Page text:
UNIDENTIFIED MALE: The political brinkmanship we saw over raising the debt ceiling was something that was really beyond our expectations.


SEBASTIAN: In early 2016, by plummeting oil prices and a slowing Chinese economy.


UNIDENTIFIED MALE: What is going on in the yuan, the Chinese currency, that sharp devaluation is very bad.


SEBASTIAN: And just this February, as markets spun lower over fears of the end of cheap money.


RICHARD QUEST, HOST, QUEST MEANS BUSINESS: Worries over rising interest rates, concerns about higher inflation.


SEBASTIAN: Indeed, a cyclical downturn that stops the record run ...


UNIDENTIFIED FEMALE: The risk of recession rapidly rises as we look out to the second half of 2019 and into 2020.


SEBASTIAN: ... was something unexpected. One thing is clear, March 9, 2009 was the buying opportunity of a lifetime. Clare Sebastian, CNNMoney,

New York.


NEWTON: And so many of us missed it. Now, earlier on the floor of the New York Stock Exchange, I spoke with a man who spent decades in the boom and

bust of Wall Street, only booms lastly. Ted Weisberg is President of Seaport Securities and he told me why, get this, that this - they say this

on the trading floor, you hear it, it's the most unloved bull market in history.



TED WEISBERG, PRESIDETN, SEAPORT SECURITIES: It's Fed monetary policy that's going to have the biggest influence next to corporate profits.

NEWTON: Politics won't bother this market?

WEISBERG : I mean, I think the answer to that is no. I mean, just politics are politics, but we always have politics.

NEWTON: But what if it derails the Trump agenda, if we do start to talk impeachment or it just - all the deregulation the market loves, all the tax

cuts that the market loves.

WEISBERG: To me, it is just all chatter, and it is background noise. It's perhaps worth listening to, but at the end of the day, it is still

background noise. And by the way, I would question the longest bull market in history because in fact, if you go back to 1980 when Reagan was elected

and the Dow was 1,000 having taken 12 years to get through that 1,000, 12 years, all right, in 1982, the market got through a thousand and then it

ran ten times from Dow 1,000 to Dow 10,000 in the year 2000 including the crash of '87 down 22% in one day, the market went up ten times. That is 18


So, I would say, this has been bits and starts and I guess, with the benefit of hindsight, it has been a heck of a run, but we've had other big

runs besides this run.

NEWTON: You literally have five seconds, why do people call this the most unloved bull market ever?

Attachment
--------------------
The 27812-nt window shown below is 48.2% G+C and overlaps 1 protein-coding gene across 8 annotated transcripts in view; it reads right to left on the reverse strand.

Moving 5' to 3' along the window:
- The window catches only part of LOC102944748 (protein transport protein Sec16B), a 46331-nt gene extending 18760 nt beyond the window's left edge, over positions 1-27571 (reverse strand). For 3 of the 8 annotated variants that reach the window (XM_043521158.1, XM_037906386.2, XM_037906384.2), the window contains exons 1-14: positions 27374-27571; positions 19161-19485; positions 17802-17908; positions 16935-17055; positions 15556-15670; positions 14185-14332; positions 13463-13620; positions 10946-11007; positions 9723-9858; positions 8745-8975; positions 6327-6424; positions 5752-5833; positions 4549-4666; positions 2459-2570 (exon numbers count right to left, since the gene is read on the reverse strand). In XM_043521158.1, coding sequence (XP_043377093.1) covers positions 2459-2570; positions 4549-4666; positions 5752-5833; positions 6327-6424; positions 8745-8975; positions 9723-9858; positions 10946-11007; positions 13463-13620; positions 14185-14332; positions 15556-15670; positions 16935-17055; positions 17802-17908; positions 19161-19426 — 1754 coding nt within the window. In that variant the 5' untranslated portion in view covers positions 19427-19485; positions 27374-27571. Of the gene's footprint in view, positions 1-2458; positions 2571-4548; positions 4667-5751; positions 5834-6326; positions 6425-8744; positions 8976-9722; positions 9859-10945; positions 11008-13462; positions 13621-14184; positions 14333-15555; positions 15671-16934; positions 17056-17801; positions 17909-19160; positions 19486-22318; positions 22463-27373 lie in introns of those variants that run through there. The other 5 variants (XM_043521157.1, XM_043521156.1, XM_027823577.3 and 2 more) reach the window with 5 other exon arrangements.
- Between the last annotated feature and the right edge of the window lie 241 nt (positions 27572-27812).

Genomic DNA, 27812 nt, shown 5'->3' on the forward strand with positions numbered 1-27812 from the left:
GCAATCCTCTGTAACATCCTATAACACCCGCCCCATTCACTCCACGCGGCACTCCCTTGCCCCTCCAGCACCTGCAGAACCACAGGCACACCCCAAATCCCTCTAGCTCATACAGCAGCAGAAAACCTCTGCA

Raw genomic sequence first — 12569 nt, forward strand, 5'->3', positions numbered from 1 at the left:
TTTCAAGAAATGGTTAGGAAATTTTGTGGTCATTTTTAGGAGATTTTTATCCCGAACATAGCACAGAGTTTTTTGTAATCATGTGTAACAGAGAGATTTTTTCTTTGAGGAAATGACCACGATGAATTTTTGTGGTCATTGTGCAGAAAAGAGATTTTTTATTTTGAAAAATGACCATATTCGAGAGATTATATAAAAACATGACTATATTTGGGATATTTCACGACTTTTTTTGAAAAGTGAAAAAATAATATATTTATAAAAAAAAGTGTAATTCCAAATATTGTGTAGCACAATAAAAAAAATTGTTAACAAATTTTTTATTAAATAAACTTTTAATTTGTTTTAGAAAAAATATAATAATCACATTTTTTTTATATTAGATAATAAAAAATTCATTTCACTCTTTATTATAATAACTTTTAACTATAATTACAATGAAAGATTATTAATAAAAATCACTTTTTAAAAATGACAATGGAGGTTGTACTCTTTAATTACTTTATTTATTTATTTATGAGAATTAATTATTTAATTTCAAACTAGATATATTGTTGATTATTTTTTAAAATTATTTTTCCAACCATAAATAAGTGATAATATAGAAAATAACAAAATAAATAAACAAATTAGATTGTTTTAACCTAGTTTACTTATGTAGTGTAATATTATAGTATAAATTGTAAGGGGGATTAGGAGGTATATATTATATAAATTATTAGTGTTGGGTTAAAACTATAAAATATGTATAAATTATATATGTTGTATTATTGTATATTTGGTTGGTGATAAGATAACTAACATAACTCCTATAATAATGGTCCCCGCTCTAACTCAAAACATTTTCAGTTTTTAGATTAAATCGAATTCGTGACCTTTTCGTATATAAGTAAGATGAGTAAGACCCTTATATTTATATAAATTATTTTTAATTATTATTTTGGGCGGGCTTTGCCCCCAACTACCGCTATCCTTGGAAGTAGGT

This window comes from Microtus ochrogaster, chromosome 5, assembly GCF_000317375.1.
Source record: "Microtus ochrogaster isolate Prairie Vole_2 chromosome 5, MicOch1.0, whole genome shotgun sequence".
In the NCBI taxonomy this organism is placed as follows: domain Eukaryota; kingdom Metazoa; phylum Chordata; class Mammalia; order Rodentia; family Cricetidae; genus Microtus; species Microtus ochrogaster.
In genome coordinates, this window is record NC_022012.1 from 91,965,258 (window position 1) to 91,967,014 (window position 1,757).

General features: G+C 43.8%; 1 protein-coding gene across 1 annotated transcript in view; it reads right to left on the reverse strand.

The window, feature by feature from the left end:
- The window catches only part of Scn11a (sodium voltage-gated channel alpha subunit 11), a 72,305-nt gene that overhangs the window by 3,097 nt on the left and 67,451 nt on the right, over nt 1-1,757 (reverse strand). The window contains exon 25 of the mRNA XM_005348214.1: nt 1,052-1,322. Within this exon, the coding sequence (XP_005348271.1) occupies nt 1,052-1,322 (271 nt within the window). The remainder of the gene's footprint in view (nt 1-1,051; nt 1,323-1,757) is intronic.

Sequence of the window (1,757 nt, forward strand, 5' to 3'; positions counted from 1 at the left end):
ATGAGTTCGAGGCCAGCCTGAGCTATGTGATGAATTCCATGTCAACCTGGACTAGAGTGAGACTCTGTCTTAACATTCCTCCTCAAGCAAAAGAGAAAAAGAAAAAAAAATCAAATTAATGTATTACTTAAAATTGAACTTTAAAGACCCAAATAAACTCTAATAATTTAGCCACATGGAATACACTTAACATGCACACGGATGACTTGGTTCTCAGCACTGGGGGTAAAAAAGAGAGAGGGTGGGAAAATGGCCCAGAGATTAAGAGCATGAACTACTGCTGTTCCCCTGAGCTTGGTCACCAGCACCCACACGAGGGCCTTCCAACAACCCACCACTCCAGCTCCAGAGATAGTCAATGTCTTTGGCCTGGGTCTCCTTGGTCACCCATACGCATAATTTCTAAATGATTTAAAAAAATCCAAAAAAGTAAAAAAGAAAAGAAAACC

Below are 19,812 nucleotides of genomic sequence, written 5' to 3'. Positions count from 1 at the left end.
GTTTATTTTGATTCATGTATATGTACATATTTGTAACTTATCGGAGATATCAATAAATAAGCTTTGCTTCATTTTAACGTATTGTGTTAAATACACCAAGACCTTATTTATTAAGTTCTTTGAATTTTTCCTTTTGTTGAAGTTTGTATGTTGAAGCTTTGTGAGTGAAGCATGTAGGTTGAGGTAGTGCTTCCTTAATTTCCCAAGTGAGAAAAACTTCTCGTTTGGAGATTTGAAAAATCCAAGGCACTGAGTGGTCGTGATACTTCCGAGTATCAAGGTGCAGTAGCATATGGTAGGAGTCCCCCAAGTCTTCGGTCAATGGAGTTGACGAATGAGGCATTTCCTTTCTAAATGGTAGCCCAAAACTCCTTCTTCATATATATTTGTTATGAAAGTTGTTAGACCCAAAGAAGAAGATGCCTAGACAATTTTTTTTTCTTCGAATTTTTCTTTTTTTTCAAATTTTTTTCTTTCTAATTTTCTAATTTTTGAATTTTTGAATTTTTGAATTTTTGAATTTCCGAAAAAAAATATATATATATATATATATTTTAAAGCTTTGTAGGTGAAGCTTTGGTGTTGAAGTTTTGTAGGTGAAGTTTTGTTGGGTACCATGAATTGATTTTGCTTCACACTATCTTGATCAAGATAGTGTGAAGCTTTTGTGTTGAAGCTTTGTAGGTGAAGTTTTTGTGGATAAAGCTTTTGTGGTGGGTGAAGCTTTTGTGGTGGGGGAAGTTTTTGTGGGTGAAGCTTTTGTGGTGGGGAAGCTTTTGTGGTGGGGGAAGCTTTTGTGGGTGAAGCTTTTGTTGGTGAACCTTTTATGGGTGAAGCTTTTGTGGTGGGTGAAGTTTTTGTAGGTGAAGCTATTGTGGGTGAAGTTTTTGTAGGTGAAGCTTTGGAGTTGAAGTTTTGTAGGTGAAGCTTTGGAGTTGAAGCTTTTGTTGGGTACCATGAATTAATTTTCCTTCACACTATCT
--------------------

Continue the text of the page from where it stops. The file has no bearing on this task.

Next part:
WEISBERG: Because the background noise is so toxic, but at the end of the day, it is Fed monetary policy and terrific corporate earnings and the rest

of it is simply noise.


NEWTON: Simply noise, and even Ted says, it is toxic. We go now to the White House and Abby Phillip. You know, Abby Phillip, we saw Sarah Sanders

today during that briefing trying to answer a lot of those political questions. Again, the same thing from the White House saying there are no

contradictions on what the president is saying.

ABBY PHILLIP, WHITE HOUSE CORRESPONDENT, CNN: That's right. It seems very much that Sarah Sanders came out to the press podium to answer some of

these questions after really a bombshell day for this White House yesterday. Two of the President's former aides found guilty of Federal

crimes, felonies and the White House today had not a whole lot to say.

She repeated the talking point that President Trump has not been charged with a crime, that he did nothing wrong and that there was no collusion,

but she was also asked about why President Trump continues to insist that he didn't know about the payments, two women who claimed to have an affair

with him, made by his personal attorney which led to some of these charges against Michael Cohen. He claimed today that he didn't know about them

before those payments wit payments were made even though we know that there is an audiotape of the President discussing those payments with Cohen

before they were made. Listen to how she responds to some questioning by CNN's Kaitlan Collins.


KAITLAN COLLINS, WHITE HOUSE CORRESPONDENT, CNN: In his interview today, the President said he found out about those payments that Michael Cohen

made later on, but he is on tape discussing how to make one of the payments with Michael Cohen before the payment was made. So how do you explain


SARAH SANDERS, WHITE HOUSE PRESS SECRETARY: Once again, I've commented on this pretty extensively. What I can tell you about this is that the

President did nothing wrong. There are no charges against him, there is no collusion for anything beyond that. I would refer you to the President's

outside counsel.

COLLINS: Rudy Giuliani is not a taxpayer funded spokesperson for the President, you are ...

SANDERS: I am aware of that.

COLLINS: So, how come you're not explaining something that the President said today on the grounds of the White House that seems to contradicts an

audio that has been confirmed that it is of the President saying that.

SANDERS: Once again, I have addressed this a number of times just because you continue to ask the same questions over and over. I'm not going to